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Heading to Volgograd for the football? Here are five ways to soak up a little of the local culture in between matches.

So you’ve got your ticket, booked your flights and you’re ready to get behind England at this summer’s football tournament. To kick things off England face Tunisia in Volgograd on the 18th June - and although the history books will one day talk of how it was the city in which England kick started their tournament-winning campaign (no, really), Volgograd already has some incredible stories to tell.

Founded as Tsaritsyn in 1555, the city was renamed Stalingrad from 1925 to 1961 before taking the name Volgograd after Stalin’s death. History fans will be in for a treat while staying here, but that’s not all this city’s got.

1. Pavlov’s House

The Battle for Stalingrad was arguably the world’s largest and bloodiest battle. Among the countless stories of bravery and sacrifice during this period, one particular story stands out. Head to Pavlov’s House, a bullet-peppered shell of an old building overlooking the 9th of January Square. After becoming surrounded by German forces during the battle, Pavlov and his comrades assumed all was lost. Instead of retreating, they dug in, fortified the building and held the position for two long months. They beat the invaders back and, even with countless assaults of soldiers and tanks, Hitler’s army just could not break through. Determined to follow Stalin’s “not one step back” order to its end, the defence here took more German lives than the entire German assault on Paris. Pavlov and his fellow soldiers survived to tell the tale and today the structure stands as a powerful testament to the courage of the Russian people.

2. Poplar Tree

The battle completely and utterly gutted the city. When the fighting ended the city was unrecognisable, with its parks, trees and plants all reduced to ash. In the Square of the Fallen Fighters however stands something very special – a living tree that survived the horrors of the battle and still stands today. You better move quickly however, as poplar trees only last around 80 years and scientists fear the tree will soon die, taking an important piece of history with it.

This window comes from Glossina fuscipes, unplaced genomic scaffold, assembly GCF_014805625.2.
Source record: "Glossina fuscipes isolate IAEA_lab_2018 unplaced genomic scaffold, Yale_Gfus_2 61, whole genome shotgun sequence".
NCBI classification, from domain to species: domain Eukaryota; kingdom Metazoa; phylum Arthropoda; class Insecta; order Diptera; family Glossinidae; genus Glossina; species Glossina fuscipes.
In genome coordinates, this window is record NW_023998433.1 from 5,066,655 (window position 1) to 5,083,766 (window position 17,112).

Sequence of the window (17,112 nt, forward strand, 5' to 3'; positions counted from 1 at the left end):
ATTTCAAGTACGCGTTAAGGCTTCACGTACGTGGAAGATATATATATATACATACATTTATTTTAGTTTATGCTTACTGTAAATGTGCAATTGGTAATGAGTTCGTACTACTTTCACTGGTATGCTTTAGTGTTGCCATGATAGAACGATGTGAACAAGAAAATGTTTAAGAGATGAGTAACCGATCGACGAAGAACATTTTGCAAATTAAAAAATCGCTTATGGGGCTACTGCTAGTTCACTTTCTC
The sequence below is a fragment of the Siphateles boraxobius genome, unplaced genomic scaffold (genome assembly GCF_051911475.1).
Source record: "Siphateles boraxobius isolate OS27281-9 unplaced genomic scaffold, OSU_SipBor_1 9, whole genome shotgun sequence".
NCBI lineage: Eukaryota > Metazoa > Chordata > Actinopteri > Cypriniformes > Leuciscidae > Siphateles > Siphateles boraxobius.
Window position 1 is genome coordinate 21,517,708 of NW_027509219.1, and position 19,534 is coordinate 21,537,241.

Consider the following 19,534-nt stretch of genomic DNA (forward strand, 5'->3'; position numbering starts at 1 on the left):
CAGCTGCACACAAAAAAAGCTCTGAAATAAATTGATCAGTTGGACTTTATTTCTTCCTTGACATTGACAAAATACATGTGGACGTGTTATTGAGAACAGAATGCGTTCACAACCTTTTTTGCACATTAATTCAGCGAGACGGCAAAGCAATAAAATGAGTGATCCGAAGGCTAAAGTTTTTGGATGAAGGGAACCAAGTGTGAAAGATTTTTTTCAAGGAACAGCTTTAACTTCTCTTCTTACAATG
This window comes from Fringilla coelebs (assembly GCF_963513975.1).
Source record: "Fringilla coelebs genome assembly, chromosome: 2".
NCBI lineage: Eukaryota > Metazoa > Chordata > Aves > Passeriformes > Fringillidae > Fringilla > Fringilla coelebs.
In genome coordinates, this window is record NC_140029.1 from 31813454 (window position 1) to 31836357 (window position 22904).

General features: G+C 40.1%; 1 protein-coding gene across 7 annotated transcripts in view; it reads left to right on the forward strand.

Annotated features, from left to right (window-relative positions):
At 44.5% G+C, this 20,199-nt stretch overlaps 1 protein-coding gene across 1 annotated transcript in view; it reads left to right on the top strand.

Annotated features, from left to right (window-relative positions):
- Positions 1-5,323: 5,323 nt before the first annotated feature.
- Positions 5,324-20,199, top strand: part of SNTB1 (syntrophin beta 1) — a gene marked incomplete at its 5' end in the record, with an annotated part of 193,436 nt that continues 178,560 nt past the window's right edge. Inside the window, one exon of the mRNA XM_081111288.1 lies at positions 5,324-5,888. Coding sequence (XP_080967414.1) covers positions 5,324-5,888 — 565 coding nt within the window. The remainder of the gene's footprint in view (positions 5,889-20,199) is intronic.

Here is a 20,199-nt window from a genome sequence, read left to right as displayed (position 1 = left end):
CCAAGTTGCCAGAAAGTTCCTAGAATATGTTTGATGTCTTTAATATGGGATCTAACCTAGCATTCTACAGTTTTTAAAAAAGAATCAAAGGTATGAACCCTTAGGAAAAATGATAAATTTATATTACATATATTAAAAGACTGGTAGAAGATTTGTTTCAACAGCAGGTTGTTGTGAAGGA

3. Old Sarepta

Russians and Germans weren’t always at odds with each other, of course. Old Sarepta is a poignant reminder of the ties the two countries have shared throughout history. This picturesque European-style square stands in stark contrast to the Soviet tower blocks and urban sprawl that surrounds it. Built by Germans who were invited to Volgograd in the Tsarist era, this quaint neighbourhood now acts as an open air museum offering a unique chance to learn about this special aspect of Russian history.

4. Volga-Don Canal

No trip to Volgograd is complete without checking out the Volga-Don Canal. This mighty feat of engineering was built by Soviet prisoners of war and connects the Volga and Don rivers, which in turn connects the Caspian Sea with the Black Sea and world’s oceans. Work was started all the way back in 1569 by the Ottomans. Under various rulers and dictators the project was eventually completed in 1952. Visitors today can enjoy a pleasant walk alongside the canal, which is flanked by beautiful parks and topped off with a magnificent arch before the final lock connecting the rivers.

5. Try Sarepta Mustard

Russians love their mustard. And if you were to ask a Russian about the best place to get your hands on some prime product, they’d undoubtedly point you in the direction of Volgograd. It’s considered the capital of Russian mustard - and it’s so good that Queen Victoria used to get it ordered in especially to be used in the royal kitchen. How’s that for an endorsement? This fragrant and healthy condiment is commonly available in shops all over Volgograd and makes a great souvenir or gift.

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